Any concerns that the SEC West might be artificially restrained to preserve some semblance of what things will look like at the end of the season appear to have been ill-founded. That's all for the better as far as coming up with a midseason ranking (which is something that a selection committee shouldn't be doing, for the same reasons that the AP poll is different than the selection committee's effort, but they don't ask me about these things). No one honestly thinks that those three teams are all going to end up in the playoffs, given that Auburn and Ole Miss have yet to play, Mississippi State and Ole Miss have yet to play, and Auburn and Mississippi State haven't yet faced Alabama. Getting two SEC teams into the bracket seems moderately more likely than it did in the preseason, but it is by no means a slam dunk, and there is no reason to think that there will be three conference teams in the final four.

Trying to do any bowl pairings without any previous examples of how the selection committee is going to do so is an exercise fraught with peril and the likelihood that you'll look like an idiot. So let's get to it!

Sugar: Mississippi State vs. Ole Miss
Rose: Florida State vs. Auburn
Orange: Clemson vs. Alabama
Cotton: TCU vs. Notre Dame
Peach: East Carolina vs. Michigan State
Fiesta: Kansas State vs. Oregon

Reasoning, to the extent that I have any: The Sugar and Rose are semifinals, so they're already spoken for. Don't think we didn't see what you did there with both of those pairings, selection committee. We still have to place the other champions, which I'm basing on rankings for now: Oregon (Pac-12), TCU (Big 12) and Michigan State (B1G). The highest-ranked champion from the Group of Five gets in -- again, that's ECU.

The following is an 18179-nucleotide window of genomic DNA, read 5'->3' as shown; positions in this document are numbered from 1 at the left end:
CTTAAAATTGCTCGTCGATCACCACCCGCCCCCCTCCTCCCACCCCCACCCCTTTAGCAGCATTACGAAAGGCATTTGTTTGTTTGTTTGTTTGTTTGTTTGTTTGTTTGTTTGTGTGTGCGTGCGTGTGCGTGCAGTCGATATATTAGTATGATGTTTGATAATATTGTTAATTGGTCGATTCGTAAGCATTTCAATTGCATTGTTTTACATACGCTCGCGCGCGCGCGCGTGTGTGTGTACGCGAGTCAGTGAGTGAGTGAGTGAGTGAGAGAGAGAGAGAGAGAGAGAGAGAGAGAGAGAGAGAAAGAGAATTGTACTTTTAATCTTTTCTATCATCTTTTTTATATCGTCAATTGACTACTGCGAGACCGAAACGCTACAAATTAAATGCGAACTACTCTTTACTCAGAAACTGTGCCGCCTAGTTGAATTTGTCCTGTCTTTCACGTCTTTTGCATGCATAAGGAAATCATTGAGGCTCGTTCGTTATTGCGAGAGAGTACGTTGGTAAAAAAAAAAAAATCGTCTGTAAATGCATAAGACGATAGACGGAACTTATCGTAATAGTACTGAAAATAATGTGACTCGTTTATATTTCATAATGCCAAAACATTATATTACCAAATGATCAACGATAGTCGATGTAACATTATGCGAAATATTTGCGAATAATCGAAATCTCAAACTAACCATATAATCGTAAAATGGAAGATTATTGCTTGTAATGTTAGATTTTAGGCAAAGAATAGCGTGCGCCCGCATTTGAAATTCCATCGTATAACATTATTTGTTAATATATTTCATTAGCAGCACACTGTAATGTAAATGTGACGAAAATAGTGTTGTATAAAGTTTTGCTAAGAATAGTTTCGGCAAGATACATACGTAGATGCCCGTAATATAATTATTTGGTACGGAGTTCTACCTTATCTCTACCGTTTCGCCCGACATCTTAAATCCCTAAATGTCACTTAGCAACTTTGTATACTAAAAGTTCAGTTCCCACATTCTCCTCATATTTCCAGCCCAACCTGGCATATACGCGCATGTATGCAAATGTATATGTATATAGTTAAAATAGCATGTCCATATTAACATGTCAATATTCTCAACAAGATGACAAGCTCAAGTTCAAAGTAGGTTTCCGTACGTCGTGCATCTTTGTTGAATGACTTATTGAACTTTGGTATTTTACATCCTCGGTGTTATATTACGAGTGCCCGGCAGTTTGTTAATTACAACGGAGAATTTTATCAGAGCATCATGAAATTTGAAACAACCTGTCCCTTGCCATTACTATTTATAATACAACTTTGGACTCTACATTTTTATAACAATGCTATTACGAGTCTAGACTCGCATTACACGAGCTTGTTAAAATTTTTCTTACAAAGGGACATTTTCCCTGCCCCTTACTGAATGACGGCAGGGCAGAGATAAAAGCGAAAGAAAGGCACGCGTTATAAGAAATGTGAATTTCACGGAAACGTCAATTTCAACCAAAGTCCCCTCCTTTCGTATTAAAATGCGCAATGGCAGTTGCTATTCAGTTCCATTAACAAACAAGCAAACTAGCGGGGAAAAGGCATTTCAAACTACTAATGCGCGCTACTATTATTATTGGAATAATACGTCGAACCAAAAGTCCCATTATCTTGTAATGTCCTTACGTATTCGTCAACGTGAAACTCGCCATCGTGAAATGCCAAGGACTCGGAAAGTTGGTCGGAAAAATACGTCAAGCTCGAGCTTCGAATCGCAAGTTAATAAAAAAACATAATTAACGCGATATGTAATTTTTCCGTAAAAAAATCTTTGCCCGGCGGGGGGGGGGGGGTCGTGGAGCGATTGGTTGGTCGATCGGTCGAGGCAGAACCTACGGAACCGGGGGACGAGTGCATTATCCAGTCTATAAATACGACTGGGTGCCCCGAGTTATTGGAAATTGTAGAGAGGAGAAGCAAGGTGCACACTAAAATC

The Orange gets an ACC team to replace Florida State -- the highest remaining ranked team is Clemson -- and its contract calls for it to get the highest-ranked available team from the SEC, B1G and Notre Dame -- that's Alabama.

The rest? I'm just kind of winging it. TCU can't play Kansas State as a rematch, of a conference game even. The committee is going to avoid pairing Michigan State and Oregon (rematch), and East Carolina has to go somewhere. These are about the most geographically sensible combinations I could come up with. TCU is about a mortal lock for the Cotton Bowl, given that conference champs are supposed to get geographical preference, and Oregon will snag the Fiesta Bowl spot. The only conference champion still in play is Michigan State, so I'm guessing they get sent to the Peach Bowl.

I don't think that Michigan State-Notre Dame is that appealing a game, given that they played annually for a long time through 2013 and will play again in 2016, so I think the committee also avoids that. So Notre Dame is out of the Peach. Doing the rest by geography and avoiding the rematches we talked about above, what seems to make the most sense is sending East Carolina to the Peach Bowl for a contrasting styles game against Michigan State, then sending Notre Dame to the Cotton Bowl. There is the matter of Kansas State-Oregon being a rematch from a bowl game of two years ago, but I think that will be the least important consideration. These are all guesses based on a poll that's bound to change, so let's not get too nit-picky with them just yet.